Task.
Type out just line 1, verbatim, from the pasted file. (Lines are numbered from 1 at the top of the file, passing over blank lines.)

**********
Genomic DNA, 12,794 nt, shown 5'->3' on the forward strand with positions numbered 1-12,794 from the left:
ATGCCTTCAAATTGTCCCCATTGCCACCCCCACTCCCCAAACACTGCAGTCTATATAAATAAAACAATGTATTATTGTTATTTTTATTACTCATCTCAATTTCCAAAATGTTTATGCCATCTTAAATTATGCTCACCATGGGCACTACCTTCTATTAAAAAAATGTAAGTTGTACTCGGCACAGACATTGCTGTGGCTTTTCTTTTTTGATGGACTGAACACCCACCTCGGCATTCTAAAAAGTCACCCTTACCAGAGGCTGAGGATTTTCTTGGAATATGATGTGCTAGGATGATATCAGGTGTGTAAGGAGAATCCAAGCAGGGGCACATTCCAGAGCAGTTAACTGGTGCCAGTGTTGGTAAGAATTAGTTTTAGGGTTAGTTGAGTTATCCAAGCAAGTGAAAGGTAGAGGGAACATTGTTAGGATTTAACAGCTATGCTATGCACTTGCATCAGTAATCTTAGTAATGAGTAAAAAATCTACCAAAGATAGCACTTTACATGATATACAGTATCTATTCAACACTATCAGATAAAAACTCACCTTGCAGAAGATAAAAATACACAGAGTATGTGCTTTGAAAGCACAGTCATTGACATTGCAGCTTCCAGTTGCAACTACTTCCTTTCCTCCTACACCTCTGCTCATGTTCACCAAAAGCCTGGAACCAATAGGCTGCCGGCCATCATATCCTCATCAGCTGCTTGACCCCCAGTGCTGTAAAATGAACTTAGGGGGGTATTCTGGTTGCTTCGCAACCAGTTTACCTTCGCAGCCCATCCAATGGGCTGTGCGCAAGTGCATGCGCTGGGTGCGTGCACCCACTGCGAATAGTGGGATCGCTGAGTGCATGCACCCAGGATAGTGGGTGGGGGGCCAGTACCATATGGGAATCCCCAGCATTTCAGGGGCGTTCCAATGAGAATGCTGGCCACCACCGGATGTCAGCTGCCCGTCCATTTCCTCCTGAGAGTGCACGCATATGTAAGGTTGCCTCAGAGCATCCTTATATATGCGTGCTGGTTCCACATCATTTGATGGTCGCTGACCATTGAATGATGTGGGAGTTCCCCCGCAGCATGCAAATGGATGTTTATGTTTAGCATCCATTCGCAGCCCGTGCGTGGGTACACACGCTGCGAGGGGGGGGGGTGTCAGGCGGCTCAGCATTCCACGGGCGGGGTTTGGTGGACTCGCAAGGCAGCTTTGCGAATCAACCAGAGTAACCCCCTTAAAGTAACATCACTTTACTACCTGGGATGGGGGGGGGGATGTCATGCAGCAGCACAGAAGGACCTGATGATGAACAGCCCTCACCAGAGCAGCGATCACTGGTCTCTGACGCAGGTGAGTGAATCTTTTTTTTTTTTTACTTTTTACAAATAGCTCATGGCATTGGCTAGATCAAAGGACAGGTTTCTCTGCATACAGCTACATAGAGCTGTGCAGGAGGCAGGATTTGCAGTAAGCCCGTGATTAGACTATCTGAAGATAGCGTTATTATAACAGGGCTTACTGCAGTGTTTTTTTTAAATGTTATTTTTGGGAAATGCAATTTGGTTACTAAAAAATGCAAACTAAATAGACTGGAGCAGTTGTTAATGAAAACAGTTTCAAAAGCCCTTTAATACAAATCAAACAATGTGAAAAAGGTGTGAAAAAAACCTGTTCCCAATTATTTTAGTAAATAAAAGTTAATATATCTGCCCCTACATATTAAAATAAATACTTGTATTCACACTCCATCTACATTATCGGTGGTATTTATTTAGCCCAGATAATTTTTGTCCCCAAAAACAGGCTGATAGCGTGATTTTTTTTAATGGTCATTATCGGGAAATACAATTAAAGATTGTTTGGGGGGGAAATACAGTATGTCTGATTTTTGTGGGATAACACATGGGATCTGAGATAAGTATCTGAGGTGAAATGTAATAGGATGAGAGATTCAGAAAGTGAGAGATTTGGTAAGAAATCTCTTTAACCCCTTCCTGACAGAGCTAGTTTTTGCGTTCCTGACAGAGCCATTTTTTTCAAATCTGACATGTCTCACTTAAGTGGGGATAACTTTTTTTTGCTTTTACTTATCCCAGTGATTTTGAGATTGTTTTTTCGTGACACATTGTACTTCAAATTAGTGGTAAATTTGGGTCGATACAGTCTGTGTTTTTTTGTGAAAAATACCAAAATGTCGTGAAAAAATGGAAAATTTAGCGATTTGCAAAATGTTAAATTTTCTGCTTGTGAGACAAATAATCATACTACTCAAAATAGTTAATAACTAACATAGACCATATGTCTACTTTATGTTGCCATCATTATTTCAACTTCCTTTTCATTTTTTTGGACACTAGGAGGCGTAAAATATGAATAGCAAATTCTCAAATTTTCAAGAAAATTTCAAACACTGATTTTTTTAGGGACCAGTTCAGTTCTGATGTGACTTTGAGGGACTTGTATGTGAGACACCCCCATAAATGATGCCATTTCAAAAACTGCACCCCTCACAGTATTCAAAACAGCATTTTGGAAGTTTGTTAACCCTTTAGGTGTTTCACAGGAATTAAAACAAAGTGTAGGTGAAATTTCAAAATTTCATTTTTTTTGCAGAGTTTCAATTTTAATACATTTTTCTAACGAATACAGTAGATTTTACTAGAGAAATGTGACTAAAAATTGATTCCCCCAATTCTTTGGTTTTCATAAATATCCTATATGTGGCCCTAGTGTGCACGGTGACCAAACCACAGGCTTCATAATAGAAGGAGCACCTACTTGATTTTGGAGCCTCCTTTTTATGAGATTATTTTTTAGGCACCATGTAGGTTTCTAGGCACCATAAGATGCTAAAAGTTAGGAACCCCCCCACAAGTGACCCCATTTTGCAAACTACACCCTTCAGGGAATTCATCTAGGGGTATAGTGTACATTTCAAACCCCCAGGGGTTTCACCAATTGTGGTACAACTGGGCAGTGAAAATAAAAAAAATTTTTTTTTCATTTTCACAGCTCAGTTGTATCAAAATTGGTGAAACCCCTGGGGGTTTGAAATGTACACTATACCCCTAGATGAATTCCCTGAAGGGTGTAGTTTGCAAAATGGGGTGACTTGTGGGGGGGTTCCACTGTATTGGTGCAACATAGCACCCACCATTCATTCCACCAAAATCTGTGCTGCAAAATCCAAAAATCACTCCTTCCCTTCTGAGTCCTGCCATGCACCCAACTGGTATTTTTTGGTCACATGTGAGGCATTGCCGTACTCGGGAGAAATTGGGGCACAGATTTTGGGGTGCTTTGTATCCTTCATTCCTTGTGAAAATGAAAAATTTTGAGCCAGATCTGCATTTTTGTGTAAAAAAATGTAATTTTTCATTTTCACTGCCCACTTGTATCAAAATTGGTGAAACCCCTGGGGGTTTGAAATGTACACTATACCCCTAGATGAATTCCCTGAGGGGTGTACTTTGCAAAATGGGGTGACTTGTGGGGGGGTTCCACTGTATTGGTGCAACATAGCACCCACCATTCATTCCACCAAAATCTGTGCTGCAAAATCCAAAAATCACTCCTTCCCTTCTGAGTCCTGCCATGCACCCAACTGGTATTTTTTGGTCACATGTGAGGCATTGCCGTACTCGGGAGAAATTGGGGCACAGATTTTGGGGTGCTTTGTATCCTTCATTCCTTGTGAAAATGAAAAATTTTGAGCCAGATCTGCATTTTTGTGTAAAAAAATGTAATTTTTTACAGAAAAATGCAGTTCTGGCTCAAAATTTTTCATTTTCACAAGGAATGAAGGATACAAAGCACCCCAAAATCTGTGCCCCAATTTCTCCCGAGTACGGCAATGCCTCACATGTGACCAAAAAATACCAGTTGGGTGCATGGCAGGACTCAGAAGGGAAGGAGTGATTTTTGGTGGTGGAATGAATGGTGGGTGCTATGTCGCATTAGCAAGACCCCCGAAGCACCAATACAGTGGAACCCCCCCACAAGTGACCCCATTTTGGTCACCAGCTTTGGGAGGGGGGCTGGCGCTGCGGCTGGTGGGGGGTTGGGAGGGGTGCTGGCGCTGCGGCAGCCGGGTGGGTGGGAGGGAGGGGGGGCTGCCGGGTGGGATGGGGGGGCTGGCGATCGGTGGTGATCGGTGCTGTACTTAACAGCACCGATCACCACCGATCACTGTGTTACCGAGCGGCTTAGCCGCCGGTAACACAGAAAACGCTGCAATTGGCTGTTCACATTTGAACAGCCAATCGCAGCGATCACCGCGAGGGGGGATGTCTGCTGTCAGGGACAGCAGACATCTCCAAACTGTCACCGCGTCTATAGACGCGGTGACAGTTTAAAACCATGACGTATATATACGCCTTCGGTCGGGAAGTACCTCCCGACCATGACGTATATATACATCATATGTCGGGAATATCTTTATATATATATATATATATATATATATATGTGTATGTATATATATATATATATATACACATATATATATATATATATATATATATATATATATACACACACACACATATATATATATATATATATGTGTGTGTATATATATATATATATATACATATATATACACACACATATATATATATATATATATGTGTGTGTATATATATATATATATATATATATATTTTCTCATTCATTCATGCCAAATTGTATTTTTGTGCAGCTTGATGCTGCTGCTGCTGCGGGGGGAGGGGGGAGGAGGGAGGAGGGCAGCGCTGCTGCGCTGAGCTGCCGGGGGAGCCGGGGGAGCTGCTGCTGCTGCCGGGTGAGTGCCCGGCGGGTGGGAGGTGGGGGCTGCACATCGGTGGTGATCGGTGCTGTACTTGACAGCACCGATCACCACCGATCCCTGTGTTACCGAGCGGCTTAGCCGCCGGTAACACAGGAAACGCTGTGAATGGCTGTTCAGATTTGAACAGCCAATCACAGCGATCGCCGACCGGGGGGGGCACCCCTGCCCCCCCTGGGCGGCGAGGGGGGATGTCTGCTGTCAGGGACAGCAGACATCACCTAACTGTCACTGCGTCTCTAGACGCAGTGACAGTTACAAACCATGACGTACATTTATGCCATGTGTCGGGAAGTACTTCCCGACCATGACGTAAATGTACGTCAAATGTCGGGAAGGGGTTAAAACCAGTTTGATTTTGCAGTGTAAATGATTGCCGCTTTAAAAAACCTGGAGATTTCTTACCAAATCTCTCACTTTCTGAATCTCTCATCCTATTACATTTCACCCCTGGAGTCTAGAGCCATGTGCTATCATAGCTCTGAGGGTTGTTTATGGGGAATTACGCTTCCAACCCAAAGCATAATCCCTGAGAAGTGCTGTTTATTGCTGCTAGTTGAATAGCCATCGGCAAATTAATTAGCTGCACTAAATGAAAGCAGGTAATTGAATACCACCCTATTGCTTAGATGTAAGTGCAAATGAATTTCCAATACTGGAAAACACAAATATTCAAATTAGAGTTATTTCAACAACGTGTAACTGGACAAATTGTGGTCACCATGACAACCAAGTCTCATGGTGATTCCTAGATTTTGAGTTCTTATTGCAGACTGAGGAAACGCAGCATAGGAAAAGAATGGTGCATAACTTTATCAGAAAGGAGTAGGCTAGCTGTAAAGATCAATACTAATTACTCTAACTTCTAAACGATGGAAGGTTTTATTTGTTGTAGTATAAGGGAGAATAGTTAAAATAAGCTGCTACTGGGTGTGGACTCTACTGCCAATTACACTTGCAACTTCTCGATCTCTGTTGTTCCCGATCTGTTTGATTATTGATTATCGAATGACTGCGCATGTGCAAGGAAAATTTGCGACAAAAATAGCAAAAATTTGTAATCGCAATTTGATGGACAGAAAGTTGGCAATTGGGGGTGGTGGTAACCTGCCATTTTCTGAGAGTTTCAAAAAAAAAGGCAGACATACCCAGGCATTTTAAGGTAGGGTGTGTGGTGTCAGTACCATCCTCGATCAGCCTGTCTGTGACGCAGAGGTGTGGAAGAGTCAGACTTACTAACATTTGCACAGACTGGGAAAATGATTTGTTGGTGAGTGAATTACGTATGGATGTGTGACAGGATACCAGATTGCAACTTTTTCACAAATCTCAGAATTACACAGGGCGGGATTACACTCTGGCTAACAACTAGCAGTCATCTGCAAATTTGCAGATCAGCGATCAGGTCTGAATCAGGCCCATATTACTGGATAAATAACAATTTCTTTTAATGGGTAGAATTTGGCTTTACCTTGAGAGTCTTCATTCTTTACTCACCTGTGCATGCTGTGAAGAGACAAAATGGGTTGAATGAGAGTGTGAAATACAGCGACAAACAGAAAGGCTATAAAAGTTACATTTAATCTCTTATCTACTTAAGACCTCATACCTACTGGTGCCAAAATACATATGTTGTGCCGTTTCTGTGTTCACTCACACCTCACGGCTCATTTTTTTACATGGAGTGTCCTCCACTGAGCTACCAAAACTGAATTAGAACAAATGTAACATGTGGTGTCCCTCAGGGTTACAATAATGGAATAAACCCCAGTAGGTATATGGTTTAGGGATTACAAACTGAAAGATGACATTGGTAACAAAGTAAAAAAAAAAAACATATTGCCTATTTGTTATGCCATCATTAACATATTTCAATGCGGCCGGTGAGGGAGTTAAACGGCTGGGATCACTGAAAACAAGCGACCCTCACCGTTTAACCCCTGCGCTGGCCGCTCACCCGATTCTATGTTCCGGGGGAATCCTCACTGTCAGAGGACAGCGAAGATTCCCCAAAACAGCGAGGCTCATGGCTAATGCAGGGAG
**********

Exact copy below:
Genomic DNA, 12,794 nt, shown 5'->3' on the forward strand with positions numbered 1-12,794 from the left: